America is a relatively young country. When I was in Europe it was common to find items at the flea market that were older than America! It's often the collectors of obscure eras that keep the history alive. Look at our forum here. As Large Format collapsed in the past 20 years, there were no museums keeping the flame alive. They all shut down, as everyone went to digital. But hardcore enthusiasts started this forum, and contributed to several Renaissances like the Wetplate boom, Soft Focus, etc. Meanwhile, I know of at least 5 antique photography museums that closed, and sold me very rare lenses. At one time photography was one of the top businesses in America. Every town had a dozen development shops, camera stores, and Kodak employed 20,000 people in Rochester. Today, it's all but forgotten......

I will keep an open mind, but I doubt the National Museum of the Marine Corps would want every family with a USMC coffee cup, EGA collar insignia, or sergeant's uniform to start contacting them. Their phones would be ringing off the hooks for years!

Swoopr
4-Sep-2016, 08:00
Sir:
I had the honor to serve with Master Guns Todd at MCAS Cherry Point NC MARS-27. in 1962 He was a true American Hero
but you would never know it. He was a mentor and magnificent role model to me and many others. When my son was born in Philadelphia, he flew me up in a Sandy,(A-1E) and picked me up and flew back to Cherry Point "just because". I never forgot his kindness and huge smile. If you ever choose to get rid of one of the leather patches, I can promise you it will have a good home forever..Semper Fi Mike D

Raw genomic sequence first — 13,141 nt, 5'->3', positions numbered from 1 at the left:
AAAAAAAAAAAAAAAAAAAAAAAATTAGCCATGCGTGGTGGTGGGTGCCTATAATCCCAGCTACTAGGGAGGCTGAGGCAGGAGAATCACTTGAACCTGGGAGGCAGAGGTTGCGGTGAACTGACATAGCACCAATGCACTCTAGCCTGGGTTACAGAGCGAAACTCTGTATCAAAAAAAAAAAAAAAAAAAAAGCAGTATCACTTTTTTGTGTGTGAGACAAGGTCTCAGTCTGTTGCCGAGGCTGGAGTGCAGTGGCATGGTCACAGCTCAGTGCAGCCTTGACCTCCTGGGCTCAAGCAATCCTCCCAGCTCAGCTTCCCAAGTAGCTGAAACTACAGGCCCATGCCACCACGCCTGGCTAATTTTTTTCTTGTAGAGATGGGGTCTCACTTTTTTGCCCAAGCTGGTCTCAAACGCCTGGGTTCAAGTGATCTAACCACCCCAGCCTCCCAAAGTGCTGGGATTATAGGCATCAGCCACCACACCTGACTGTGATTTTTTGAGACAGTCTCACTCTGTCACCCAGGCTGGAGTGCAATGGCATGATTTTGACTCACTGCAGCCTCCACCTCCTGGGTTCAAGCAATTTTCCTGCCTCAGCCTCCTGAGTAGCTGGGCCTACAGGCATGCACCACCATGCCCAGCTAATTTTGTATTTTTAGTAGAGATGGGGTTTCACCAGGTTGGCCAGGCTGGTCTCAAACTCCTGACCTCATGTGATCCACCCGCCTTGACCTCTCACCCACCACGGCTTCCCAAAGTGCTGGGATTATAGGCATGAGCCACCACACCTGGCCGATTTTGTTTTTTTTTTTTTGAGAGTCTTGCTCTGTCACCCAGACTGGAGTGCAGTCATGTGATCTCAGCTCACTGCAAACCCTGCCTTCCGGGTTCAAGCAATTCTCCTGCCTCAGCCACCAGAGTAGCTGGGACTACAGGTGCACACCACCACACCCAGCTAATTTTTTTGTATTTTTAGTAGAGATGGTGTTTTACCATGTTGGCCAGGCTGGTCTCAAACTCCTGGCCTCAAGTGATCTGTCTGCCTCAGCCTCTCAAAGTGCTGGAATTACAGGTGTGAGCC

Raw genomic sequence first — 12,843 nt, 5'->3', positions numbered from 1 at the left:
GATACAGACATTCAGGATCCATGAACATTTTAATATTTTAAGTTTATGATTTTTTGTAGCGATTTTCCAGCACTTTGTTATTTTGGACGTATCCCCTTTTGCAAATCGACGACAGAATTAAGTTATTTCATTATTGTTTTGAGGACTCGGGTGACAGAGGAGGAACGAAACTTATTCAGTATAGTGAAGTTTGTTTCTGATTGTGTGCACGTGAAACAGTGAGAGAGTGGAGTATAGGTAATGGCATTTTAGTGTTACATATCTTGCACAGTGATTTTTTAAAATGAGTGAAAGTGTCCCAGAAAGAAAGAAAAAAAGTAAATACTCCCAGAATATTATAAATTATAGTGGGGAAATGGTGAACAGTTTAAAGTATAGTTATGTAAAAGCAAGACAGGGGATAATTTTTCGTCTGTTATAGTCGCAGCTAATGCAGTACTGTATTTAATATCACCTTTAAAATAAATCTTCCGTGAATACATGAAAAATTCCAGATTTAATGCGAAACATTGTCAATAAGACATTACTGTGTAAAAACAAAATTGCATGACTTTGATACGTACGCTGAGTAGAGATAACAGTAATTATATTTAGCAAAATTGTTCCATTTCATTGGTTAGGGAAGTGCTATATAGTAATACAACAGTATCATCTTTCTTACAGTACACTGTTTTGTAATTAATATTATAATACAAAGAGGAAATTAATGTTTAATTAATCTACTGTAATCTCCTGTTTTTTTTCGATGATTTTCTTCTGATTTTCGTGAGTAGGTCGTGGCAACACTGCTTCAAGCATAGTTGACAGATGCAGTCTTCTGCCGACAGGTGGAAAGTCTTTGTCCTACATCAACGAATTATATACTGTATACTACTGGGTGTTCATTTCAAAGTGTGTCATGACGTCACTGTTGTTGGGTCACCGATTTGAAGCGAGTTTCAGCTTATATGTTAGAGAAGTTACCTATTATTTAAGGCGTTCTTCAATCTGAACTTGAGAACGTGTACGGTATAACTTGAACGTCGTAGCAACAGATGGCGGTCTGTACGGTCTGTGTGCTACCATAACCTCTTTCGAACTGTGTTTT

Randy Moe
4-Sep-2016, 08:55
Not to detract from USMC Pilot Photographer J.R. Todd's life,service and accomplishments.

There is an operational Warbirds outfit, Garrett must be aware of. http://commemorativeairforce.org/

In the 70's I used to winter camp with Snowbirds (retirees from far north) right next to CAF in Harlingen Texas. We often visited and watched restoration work. Occasionally saw one fly. We were camped very close by. We got in them, but I won't fly in one. My Vietnam Vet buddy loves military transport, not guns, he collects WWII 6X2 trucks. I advise on engines. My War Vet brother has a Vietnam Communication shelter which the first guy gave him. The first guy spent Vietnam inside that tiny tin can. Nasty.

My point is, dedicated hobbyists collect and preserve many old things that corporate style museums discard.

goamules
4-Sep-2016, 11:13
Sir:
I had the honor to serve with Master Guns Todd at MCAS Cherry Point NC MARS-27. in 1962 He was a true American Hero
but you would never know it. He was a mentor and magnificent role model to me and many others. When my son was born in Philadelphia, he flew me up in a Sandy,(A-1E) and picked me up and flew back to Cherry Point "just because". I never forgot his kindness and huge smile. If you ever choose to get rid of one of the leather patches, I can promise you it will have a good home forever..Semper Fi Mike D

Hi Swoopr, I'm so glad to hear from you, and your friendship with MSGT and pilot Todd. Send me your address via PM. It's good to keep his memory alive.

Swoopr
6-Sep-2016, 07:55
If you send me a quick e-mail, marine@bellatlantic.net, I will respond with my contact info. could not figure out the PM
Semper Fi
Mike D

goamules
6-Sep-2016, 08:25
Sure, I just sent you an email. Former Navy here, so I'll have to sign off with "Go Navy!"